Renault has made no secret of its plans to revive the Alpine brand and the French manufacturer will reveal a new Alpine concept at the Le Mans 24-hour endurance race later this week. The return of the marque will begin with a two-seat sports car tipped for production in 2016.
Known as the AS1, the concept is expected to be an thinly-veiled version of the production model due next year, and will be the sole work of Renault after plans to develop a sports car in conjunction with Caterham fell through in 2014.
In an exclusive interview with Renault executive vice president, Bruno Ancelin, Auto Express previously learned a family of Alpine models is being planned, which would follow the arrival of the brand’s sports car – shown here in our exclusive images – in 2016.
Speaking at the Geneva Motor Show, Ancelin said: “We are working on the first car, and out of the first car we are working on the line-up. So model number one, which we call the AS1 – Alpine Sport 1– we need to see further and [then we’ll] look to the complementary models we will have in the line-up.”
Ancelin isn’t taking the revival of the historic Alpine brand lightly either – he spoke openly about Audi and Porsche as its premium sporty rivals. To ensure Renault can compete at that level, Alpine is assessing all options to make it work, including taking expertise from alliance members Nissan and Daimler.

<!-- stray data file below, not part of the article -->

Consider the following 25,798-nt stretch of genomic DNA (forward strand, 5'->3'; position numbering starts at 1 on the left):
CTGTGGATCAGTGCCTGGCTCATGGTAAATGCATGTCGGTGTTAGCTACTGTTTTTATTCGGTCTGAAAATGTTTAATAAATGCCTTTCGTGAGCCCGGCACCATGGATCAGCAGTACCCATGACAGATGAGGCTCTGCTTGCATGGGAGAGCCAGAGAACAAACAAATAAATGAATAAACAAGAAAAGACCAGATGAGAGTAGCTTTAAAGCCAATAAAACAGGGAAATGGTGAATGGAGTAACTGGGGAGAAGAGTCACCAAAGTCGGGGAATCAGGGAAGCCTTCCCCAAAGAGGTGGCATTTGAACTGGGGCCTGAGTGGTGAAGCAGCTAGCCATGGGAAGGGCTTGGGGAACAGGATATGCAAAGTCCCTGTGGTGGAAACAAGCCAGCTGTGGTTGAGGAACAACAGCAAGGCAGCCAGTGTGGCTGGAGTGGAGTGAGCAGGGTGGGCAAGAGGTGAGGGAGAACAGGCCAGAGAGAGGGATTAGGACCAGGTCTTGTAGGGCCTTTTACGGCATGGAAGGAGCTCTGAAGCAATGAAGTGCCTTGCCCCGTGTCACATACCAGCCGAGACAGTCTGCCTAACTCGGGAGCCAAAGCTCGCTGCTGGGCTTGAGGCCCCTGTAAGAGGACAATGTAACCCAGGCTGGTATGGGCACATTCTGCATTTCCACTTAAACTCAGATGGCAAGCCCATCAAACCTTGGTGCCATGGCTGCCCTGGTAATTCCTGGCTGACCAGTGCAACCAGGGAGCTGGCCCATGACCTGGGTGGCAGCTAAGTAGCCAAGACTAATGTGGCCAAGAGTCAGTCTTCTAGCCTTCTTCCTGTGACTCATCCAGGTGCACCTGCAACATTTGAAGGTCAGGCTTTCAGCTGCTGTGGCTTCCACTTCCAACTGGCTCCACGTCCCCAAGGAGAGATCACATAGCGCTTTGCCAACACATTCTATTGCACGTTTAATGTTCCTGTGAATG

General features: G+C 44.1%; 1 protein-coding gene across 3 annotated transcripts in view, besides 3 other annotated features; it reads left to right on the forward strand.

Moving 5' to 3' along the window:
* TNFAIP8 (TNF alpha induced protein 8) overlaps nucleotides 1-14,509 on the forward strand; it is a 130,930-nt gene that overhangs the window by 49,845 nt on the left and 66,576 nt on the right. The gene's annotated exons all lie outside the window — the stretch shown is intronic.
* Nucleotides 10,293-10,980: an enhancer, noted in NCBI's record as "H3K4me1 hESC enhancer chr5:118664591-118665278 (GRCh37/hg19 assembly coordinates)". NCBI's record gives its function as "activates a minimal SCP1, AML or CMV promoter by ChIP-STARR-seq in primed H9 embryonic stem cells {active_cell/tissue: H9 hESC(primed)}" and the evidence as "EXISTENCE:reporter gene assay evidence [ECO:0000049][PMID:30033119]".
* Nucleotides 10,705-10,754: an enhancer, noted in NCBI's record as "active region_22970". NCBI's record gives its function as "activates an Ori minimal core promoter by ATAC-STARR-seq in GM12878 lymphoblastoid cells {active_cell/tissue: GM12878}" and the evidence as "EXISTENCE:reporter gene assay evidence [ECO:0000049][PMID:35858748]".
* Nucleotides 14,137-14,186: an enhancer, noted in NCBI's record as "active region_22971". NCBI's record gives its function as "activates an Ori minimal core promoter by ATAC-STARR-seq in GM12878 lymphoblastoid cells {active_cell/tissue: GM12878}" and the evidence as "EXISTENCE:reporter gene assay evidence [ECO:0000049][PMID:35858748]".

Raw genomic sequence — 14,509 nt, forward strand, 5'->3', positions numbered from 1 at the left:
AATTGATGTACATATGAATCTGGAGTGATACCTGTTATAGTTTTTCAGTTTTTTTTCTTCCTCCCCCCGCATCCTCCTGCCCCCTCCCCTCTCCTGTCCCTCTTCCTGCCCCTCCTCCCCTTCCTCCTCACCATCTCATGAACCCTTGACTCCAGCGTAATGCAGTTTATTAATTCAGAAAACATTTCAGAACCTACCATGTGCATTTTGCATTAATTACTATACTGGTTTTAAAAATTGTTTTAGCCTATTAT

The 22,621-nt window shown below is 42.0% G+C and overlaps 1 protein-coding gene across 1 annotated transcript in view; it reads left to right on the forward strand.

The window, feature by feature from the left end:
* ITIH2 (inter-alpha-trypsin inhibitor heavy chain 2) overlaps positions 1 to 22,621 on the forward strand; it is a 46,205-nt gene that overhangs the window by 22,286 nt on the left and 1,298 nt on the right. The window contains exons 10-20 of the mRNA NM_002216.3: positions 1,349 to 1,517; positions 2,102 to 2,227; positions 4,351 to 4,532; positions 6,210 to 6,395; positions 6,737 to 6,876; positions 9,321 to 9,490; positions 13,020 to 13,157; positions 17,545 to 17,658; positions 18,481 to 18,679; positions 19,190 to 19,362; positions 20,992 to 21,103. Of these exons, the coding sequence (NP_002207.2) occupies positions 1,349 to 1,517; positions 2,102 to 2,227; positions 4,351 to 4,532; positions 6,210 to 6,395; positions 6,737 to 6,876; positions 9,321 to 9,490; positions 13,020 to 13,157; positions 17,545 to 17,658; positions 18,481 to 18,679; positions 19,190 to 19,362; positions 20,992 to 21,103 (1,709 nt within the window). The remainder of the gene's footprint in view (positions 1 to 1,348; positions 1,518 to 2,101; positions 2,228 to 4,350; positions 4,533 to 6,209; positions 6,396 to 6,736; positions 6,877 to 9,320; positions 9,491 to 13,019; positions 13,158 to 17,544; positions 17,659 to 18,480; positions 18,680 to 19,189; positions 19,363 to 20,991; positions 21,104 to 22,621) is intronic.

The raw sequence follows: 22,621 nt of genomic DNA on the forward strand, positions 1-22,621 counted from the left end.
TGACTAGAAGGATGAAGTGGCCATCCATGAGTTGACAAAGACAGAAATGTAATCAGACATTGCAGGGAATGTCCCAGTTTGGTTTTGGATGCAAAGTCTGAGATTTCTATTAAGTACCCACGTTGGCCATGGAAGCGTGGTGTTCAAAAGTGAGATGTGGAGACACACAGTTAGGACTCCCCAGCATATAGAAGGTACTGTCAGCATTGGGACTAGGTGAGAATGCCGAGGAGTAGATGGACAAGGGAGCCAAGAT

Any details of specifications or pricing for the Alpine sports care remain firmly under wraps, but rumours and our digging suggests it could cost up to £50,000, with power estimated at around 300bhp and light weight the key focus to give Lotus something to worry about.
Plans to revive the Alpine name were first revealed back in 2012, when Renault and Caterham joined forces to co-develop a new sports car. Last year, however, the two brands parted ways, with Renault taking full control of the project. The project suffered a further setback in summer 2013 when Carlos Tavares, then Renault COO and the driving force behind the Alpine resurrection, departed to become president of PSA Peugeot Citroen.
Those bumps in the road haven’t affected Renault’s momentum in developing and delivering an entire new model range, with the possibility of a more practical Alpine and hybrid tech also under consideration.
“What we are sure of is that we cannot revive a brand or create a brand with a single model. It’s not sustainable to have a single model, it’s impossible,” said Ancelin.
“For example, if you want to be sustainable in some markets you need a hybrid in the line-up. We’d have highly differentiated models.”
Ancelin would not be drawn on how much the future Alpines would differ from one another, but did state that to ensure sustainability of the brand it has to be open to various ideas.
“Which technology and which kind of engines do we need, which kind of body styles, will all of them be sporty cars or will some of them be SUV?” he said. “We must address all these questions.”
One thing Ancelin didn’t shy away from was reinstating the fact that the first model must be a “low weight and sporty car”. But he was keen to point out that the project will not be rushed and the profitability of the brand must be established first.
Do you think Alpine could have what it takes to rival Audi and Porsche? Let us know in the comments below…